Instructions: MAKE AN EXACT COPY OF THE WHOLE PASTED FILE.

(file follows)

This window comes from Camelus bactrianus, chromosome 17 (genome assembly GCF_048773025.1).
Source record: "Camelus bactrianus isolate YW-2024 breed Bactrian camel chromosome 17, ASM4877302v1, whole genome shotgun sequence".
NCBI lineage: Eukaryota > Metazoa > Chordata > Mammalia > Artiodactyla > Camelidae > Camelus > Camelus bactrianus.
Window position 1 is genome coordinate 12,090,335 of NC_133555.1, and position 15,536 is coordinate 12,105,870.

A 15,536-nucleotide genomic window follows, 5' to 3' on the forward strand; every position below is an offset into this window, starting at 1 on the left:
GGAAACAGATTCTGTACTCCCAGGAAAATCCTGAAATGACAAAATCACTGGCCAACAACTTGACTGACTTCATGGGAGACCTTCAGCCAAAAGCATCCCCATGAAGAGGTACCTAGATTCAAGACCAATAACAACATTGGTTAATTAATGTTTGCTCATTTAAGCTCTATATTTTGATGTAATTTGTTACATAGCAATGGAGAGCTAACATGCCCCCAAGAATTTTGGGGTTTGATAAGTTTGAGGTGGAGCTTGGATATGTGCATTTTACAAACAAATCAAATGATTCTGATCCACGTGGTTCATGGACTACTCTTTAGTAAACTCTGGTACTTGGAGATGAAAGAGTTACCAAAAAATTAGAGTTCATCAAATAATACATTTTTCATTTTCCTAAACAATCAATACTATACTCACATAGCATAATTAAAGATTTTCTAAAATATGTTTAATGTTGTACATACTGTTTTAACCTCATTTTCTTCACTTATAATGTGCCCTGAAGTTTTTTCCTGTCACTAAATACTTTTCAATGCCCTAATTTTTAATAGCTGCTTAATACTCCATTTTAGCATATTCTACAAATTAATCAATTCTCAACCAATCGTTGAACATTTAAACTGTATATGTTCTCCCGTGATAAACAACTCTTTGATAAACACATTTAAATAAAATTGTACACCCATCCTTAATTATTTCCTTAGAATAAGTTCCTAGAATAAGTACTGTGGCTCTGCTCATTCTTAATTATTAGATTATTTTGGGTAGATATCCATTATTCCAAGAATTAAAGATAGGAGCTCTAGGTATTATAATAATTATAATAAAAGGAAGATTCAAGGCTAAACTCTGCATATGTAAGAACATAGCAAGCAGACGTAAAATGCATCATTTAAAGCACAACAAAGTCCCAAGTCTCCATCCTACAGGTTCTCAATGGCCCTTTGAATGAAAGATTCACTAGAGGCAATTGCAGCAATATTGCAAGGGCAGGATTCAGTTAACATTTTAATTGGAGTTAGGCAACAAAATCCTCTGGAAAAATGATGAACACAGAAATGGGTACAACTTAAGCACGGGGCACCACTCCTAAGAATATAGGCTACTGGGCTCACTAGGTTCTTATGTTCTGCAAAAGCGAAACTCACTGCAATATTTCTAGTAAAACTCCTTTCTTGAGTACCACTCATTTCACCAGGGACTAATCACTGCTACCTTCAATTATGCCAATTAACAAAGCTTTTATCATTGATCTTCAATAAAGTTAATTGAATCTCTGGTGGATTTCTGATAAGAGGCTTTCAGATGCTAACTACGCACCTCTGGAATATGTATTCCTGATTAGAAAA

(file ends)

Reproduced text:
This window comes from Camelus bactrianus, chromosome 17 (genome assembly GCF_048773025.1).
Source record: "Camelus bactrianus isolate YW-2024 breed Bactrian camel chromosome 17, ASM4877302v1, whole genome shotgun sequence".
NCBI lineage: Eukaryota > Metazoa > Chordata > Mammalia > Artiodactyla > Camelidae > Camelus > Camelus bactrianus.
Window position 1 is genome coordinate 12,090,335 of NC_133555.1, and position 15,536 is coordinate 12,105,870.

A 15,536-nucleotide genomic window follows, 5' to 3' on the forward strand; every position below is an offset into this window, starting at 1 on the left:
GGAAACAGATTCTGTACTCCCAGGAAAATCCTGAAATGACAAAATCACTGGCCAACAACTTGACTGACTTCATGGGAGACCTTCAGCCAAAAGCATCCCCATGAAGAGGTACCTAGATTCAAGACCAATAACAACATTGGTTAATTAATGTTTGCTCATTTAAGCTCTATATTTTGATGTAATTTGTTACATAGCAATGGAGAGCTAACATGCCCCCAAGAATTTTGGGGTTTGATAAGTTTGAGGTGGAGCTTGGATATGTGCATTTTACAAACAAATCAAATGATTCTGATCCACGTGGTTCATGGACTACTCTTTAGTAAACTCTGGTACTTGGAGATGAAAGAGTTACCAAAAAATTAGAGTTCATCAAATAATACATTTTTCATTTTCCTAAACAATCAATACTATACTCACATAGCATAATTAAAGATTTTCTAAAATATGTTTAATGTTGTACATACTGTTTTAACCTCATTTTCTTCACTTATAATGTGCCCTGAAGTTTTTTCCTGTCACTAAATACTTTTCAATGCCCTAATTTTTAATAGCTGCTTAATACTCCATTTTAGCATATTCTACAAATTAATCAATTCTCAACCAATCGTTGAACATTTAAACTGTATATGTTCTCCCGTGATAAACAACTCTTTGATAAACACATTTAAATAAAATTGTACACCCATCCTTAATTATTTCCTTAGAATAAGTTCCTAGAATAAGTACTGTGGCTCTGCTCATTCTTAATTATTAGATTATTTTGGGTAGATATCCATTATTCCAAGAATTAAAGATAGGAGCTCTAGGTATTATAATAATTATAATAAAAGGAAGATTCAAGGCTAAACTCTGCATATGTAAGAACATAGCAAGCAGACGTAAAATGCATCATTTAAAGCACAACAAAGTCCCAAGTCTCCATCCTACAGGTTCTCAATGGCCCTTTGAATGAAAGATTCACTAGAGGCAATTGCAGCAATATTGCAAGGGCAGGATTCAGTTAACATTTTAATTGGAGTTAGGCAACAAAATCCTCTGGAAAAATGATGAACACAGAAATGGGTACAACTTAAGCACGGGGCACCACTCCTAAGAATATAGGCTACTGGGCTCACTAGGTTCTTATGTTCTGCAAAAGCGAAACTCACTGCAATATTTCTAGTAAAACTCCTTTCTTGAGTACCACTCATTTCACCAGGGACTAATCACTGCTACCTTCAATTATGCCAATTAACAAAGCTTTTATCATTGATCTTCAATAAAGTTAATTGAATCTCTGGTGGATTTCTGATAAGAGGCTTTCAGATGCTAACTACGCACCTCTGGAATATGTATTCCTGATTAGAAAA